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|Walsworth leery of restored budget cuts|
State Sen. Mike Walsworth said the Senate would look closely at budget cuts the House of Representatives restored when the House approved the state's operating budget for the 2009-10 fiscal year.
Late last week, the House approved a more than $26 billion budget, which restored some $100 million in cuts for the state's colleges and universities. Earlier this year, Gov. Bobby Jindal unveiled a 2009-10 fiscal year budget that called for some $219 million in cuts for higher education.
Walsworth said the Senate must make sure the sources of money the House used to restore cuts, particularly for higher education, were "real and legitimate."
"Those are the two challenges on the funding side, to make sure the $100 million is real money and to find additional funds to undo these cuts," said Walsworth, R-West Monroe. "On the cuts side, the challenge is to higher education to work with the Legislature to provide real changes to the way higher education works for Louisiana."
Walsworth also cautioned against using one-time revenues, or non-recurring monies, to restore budget cuts because those solutions are not permanent.
"That's a dangerous thing for us to do, and we're very cautious going down that road again," Walsworth said. "But we thought the cuts were unbearable -- to the point of closure of some of our colleges."
Walsworth said the only long-term fix for higher education funding would entail significant changes to the state's higher education system.
"There is no doubt that higher ed has to change," Walsworth said. "These are just bandages on things that have got to be fixed."
Walsworth stressed that lawmakers were not "picking on higher education" with the budget cuts, but that the funding reductions were due to a "much larger problem."
"When you look to think that you may have to cut one-third of your state general dollars, that's a big time cut and things have to change," Walsworth said. "And, at the end of three years, we may have cut more than one-third of our state general fund."
Current budget projections show Louisiana will have to reduce spending by more than $4 billion in the next three years. The 2009-10 general fund is currently projected to top $9 billion.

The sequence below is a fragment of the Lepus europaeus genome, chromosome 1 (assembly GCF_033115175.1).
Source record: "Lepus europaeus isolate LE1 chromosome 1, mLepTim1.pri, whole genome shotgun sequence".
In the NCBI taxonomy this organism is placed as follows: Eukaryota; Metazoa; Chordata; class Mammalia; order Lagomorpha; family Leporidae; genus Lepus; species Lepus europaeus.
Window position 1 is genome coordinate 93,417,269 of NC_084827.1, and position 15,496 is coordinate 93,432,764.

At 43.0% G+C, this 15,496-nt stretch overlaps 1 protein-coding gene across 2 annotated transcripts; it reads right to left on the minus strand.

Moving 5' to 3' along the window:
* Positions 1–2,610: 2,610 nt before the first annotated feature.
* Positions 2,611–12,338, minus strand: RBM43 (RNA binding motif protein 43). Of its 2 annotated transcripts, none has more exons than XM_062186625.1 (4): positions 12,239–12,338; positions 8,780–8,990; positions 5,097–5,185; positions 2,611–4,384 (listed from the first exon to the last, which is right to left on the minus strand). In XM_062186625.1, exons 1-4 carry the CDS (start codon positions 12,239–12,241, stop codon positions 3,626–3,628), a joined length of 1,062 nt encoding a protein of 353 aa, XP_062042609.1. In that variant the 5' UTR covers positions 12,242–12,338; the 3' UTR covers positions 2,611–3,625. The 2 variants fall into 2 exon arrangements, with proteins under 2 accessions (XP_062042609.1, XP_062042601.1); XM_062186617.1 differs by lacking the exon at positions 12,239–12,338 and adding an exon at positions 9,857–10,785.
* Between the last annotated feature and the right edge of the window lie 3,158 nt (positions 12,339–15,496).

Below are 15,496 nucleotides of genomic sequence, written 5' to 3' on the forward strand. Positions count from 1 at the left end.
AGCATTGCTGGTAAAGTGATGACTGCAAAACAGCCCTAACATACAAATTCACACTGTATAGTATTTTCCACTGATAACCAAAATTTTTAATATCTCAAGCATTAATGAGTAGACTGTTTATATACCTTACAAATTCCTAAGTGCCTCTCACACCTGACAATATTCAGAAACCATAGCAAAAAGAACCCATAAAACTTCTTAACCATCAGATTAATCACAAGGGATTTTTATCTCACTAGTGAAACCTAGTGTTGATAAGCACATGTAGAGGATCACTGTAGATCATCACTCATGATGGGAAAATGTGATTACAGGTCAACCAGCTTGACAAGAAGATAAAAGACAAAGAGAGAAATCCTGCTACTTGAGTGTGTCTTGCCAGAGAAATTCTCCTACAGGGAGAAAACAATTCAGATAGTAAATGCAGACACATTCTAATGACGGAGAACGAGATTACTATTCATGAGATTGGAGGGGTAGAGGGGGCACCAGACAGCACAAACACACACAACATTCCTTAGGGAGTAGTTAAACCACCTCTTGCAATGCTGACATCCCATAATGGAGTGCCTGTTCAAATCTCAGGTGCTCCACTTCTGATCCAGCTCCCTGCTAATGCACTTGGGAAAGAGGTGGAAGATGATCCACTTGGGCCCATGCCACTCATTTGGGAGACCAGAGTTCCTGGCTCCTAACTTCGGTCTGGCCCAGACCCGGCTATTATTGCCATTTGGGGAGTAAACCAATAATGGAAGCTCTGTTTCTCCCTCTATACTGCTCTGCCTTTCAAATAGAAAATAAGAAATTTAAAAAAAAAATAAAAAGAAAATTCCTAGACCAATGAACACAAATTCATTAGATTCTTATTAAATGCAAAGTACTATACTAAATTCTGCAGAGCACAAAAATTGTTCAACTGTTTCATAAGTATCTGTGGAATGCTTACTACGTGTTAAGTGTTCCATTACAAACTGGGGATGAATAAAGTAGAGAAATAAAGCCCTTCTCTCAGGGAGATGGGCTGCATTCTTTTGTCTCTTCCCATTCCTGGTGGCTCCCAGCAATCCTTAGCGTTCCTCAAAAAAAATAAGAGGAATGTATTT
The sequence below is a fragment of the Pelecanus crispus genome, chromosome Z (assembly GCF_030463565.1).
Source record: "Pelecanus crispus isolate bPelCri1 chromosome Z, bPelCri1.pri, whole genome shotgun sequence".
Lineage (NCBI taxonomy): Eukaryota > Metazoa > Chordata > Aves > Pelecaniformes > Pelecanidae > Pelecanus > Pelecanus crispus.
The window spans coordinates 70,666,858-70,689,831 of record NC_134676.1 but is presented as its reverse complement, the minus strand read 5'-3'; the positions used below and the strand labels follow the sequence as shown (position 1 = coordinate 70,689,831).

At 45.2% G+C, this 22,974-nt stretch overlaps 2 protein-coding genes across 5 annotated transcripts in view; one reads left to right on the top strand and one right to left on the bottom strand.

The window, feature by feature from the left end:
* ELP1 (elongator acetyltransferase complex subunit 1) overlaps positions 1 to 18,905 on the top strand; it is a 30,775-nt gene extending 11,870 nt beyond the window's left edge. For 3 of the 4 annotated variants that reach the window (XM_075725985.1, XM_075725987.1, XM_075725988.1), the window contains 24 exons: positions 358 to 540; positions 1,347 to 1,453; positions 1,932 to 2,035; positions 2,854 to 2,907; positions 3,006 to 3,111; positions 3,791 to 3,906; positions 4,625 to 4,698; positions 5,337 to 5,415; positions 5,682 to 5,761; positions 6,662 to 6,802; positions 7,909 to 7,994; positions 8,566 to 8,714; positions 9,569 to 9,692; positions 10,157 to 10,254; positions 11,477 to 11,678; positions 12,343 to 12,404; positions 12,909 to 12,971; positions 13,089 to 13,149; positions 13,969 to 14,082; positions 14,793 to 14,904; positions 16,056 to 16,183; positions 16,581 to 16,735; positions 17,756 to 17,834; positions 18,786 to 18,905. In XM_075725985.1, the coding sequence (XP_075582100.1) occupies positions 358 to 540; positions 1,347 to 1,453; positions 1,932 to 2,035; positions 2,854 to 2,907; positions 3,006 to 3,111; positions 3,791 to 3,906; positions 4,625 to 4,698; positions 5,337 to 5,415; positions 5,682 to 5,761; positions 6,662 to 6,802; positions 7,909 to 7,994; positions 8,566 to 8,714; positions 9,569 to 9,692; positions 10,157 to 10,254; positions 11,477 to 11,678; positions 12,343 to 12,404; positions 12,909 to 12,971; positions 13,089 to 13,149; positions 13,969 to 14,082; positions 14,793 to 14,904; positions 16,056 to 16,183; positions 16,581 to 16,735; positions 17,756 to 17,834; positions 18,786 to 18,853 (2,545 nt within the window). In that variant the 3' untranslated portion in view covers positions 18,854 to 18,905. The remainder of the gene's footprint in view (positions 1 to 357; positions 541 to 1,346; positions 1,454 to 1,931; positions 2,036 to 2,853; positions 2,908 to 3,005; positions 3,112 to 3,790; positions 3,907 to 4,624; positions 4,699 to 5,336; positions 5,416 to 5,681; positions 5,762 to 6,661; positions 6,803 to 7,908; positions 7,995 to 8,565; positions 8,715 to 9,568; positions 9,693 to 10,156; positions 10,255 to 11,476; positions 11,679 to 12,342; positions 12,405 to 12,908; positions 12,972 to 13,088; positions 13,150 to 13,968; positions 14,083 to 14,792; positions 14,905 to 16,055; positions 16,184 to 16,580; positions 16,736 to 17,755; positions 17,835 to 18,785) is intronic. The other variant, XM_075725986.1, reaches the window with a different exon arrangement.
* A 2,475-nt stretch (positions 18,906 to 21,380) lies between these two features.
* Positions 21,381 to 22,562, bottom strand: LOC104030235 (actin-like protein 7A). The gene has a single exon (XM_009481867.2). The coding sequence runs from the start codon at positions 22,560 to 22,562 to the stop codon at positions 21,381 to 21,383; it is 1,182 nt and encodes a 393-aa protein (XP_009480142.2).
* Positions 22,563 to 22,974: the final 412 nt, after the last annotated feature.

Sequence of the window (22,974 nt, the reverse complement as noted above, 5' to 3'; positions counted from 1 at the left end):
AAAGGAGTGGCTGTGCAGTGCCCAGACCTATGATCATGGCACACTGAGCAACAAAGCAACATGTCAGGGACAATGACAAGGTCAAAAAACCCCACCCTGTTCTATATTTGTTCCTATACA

While the House fell short of restoring all of the $219-million budget cut facing Louisiana's colleges and universities, Rep. Frank Hoffman said House members worked hard to find almost $100 million to offset cuts proposed by the Jindal administration.
Hoffman said he was pleased the House restored almost one-half of the cuts Gov. Bobby Jindal proposed for higher education earlier this year.
The Jindal administration's budget proposal contained a number of cuts in order to cope with a projected $1.3 billion deficit in the new fiscal year, which begins July 1.
Hoffman said lawmakers were creative and came up with a number of revenue sources to replace the cut funds, including utilizing some federal stimulus money to offset the education shortfall.
"We did some redirecting and, I'm very proud to say that we're still hoping to do a lot more," said Hoffman, R-West Monroe.
Hoffman noted some of the restored funds utilized one-time money, or funds that are not recurring from year to year.
"There are some stimulus dollars in there," Hoffman said. "The overall budget was helped tremendously by that."
Meanwhile, the Legislature approved a measure that would require Louisiana restaurants to inform customers of the source of catfish.
State Rep. Noble Ellington sponsored the measure because he said it would give area catfish farmers a much needed boost in restaurants without harming those establishments.
"It just requires the country of origin of the catfish to be disclosed," Ellington said. "If they are going to serve catfish from outside the United States, they have to tell the people buying it."
State Sen. Francis Thompson shepherded the measure through the Senate agriculture committee on Tuesday.
Thompson, who chairs the agriculture committee, said the bill "levels the playing field a bit" for Louisiana catfish producers who have to compete with cheaper, foreign fish.
"Louisiana producers have to continue to secure a larger share of the market," said Thompson, D-Delhi. "If they're competing with a cheaper product, it puts them at a disadvantage."